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Abigail Steidley's Blog Pain is A Powerful Messenger: Are You Listening?

Discussion in 'Mindbody Blogs (was Practitioner's Corner)' started by Abigail Steidley's Blog, Jun 25, 2015.

  1. Abigail Steidley's Blog

    Abigail Steidley's Blog Reposted Blog by Abigail Steidley

    One morning, I woke up, stepped out of bed, and keeled over from agonizing pain. I was no stranger to pain, as I’d had searing pelvic pain from Interstitial Cystitis for years. This, however, was a different searing pelvic pain. I picked up the phone and called 911.

    Pain is a powerful messenger. How did I know to call 911 instead of just write it off as Interstitial Cystitis? I have no idea. It just told me what to do, and I acted on instinct.

    I’ve come to see that avoiding pain causes immense suffering. During my long haul with chronic pelvic pain (interstitial cystitis, vulvodynia, and later coccydynia), I was forced to awaken to a new relationship with pain. I fought the pain for a long time before I found the work of Dr. John Sarno and read his groundbreaking book, The Mindbody Prescription. After reading that book, I started learning everything I could get my hands on about mind-body healing and the mind-body connection.

    I discovered that my resistance to pain was making my experience with pain about a thousand times worse. I found that my mind was creating story after story about the pain:

    I’m a worthless person because I can’t do anything with my life right now.

    I’m useless.

    This will last forever.

    I can’t go on.

    I can’t do this.

    This is the worst pain.

    The pain is getting worse, not better.

    And so on.

    I discovered that my mind was whirling in a tornado of thoughts because it was trying to avoid the Real Stuff – aka, emotions. I started applying Sarno’s technique of focusing on my emotions anytime the pain or pain obsession surfaced.

    This brought about a new revelation: I was also resisting feeling emotional pain.

    With that revelation, everything cracked open.

    I saw that I was fighting myself, day in and day out, not allowing myself to feel whatever emotion was present.
    I learned to let the emotions exist. I learned to approach discomfort within myself – emotional or physical – with a new perspective.

    Discomfort is not a bad thing. Discomfort is easily one-half or more of our human experience. If I try to push it away, or if I am always running toward comfort, I am closing my mind to the human experience.

    Discomfort is guidance.
    If you put your hand on a hot stove, you feel extreme discomfort. Quickly, you take it off. That’s a pretty easy example to see. Other discomforts can be subtler and quieter, but they are still guiding you. They are guiding you to see what your mind is telling you. They are guiding you to follow what is right for you. They are guiding you to return to your inner world and take stock.

    Now, I have a new approach. I listen to discomfort. I stay with it until it guides me, because I know it’s here to help me, even if it’s painful.

    This may sound a little hard.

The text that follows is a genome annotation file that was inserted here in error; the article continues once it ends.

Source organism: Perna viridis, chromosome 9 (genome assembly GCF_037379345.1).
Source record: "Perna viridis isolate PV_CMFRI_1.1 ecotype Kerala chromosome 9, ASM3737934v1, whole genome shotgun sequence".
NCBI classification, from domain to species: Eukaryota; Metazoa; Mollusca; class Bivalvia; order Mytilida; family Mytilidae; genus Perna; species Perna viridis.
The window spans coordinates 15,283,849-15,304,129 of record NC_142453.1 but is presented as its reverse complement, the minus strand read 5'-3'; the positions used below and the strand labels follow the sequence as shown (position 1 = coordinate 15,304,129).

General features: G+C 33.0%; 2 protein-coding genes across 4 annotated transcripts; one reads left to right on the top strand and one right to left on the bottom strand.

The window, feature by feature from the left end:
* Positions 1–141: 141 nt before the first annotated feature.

It is.

    I like to call this mind-body healing path the Path of the Mind-Body Warrior. I mean, why not give ourselves a little credit, right? If you’ve decided to apply mind-body healing to your life, it means you are willing to open to discomfort. Every day, there will be discomfort, most likely. That’s how life works. Every day, we get to train as warriors.

    For those of us who’ve suffered physical pain, the motivation is strong to stay on this warrior path and allow discomfort. We know that when we allow pain and discomfort of all kinds (physical, emotional, anxiety, stress, etc.), we stop resisting what is. When we stop resisting what is, a new energy moves into our lives.

    I think of it as flow. The flow comes in and it starts to carry us, like we’re floating on a river, ensconced in a puffy raft. Life feels simpler. Less difficult.

    It can even be a little fun to do this Mind-Body Warrior training. The reward is enormous, and much bigger than pain relief. The reward is awakening to ourselves, our lives, our spirits, and our broad, vast, ability to contain and love this human experience.

    That morning, when I called 911, I was just learning to listen to pain instead of fight it. I was certainly resisting it, but I knew it was telling me to seek help. The doctors quickly booked me for an emergency kidney stone removal, and I was saved from a serious kidney infection and sepsis.

    Pain wakes us up and asks us to listen. We can do it. We are warriors.

    by Abigail onJune 25, 2015
    Last edited by a moderator: Jun 27, 2015
    kbarlow and (deleted member) like this.
  2. Forest

    Forest Beloved Grand Eagle

    Wow, that story about avoiding the kidney infection and sepsis was pretty intense at the end. The survival rate from sepsis is only about 80%.

    I like to call this approach to TMS "the Lassie theory." It's like Lassie is barking at the burning barn to sound an alarm and let us know that something is wrong.

    This post reminds me of mindfulness, too. Recovery from TMS isn't about rushing to get some work done. Rather, it's about how you live.
    Markus likes this.
  3. DanielleMRD

    DanielleMRD Peer Supporter

    I'm dealing with a major TMS set back. I have been healed from IC for almost 3 years thanks to Dr Sarno, your testimony and Steve O'. But I'm having major IC like pain. I'm really disappointed, but this has come after a really difficult week which included lots of suppressing my true feelings and attempting to drown myself in distractions. I guess I'm just not 100% sure what to do about it first? Have I undone all those years of work? Starting from the beginning seems so exhausting. Where do I start?

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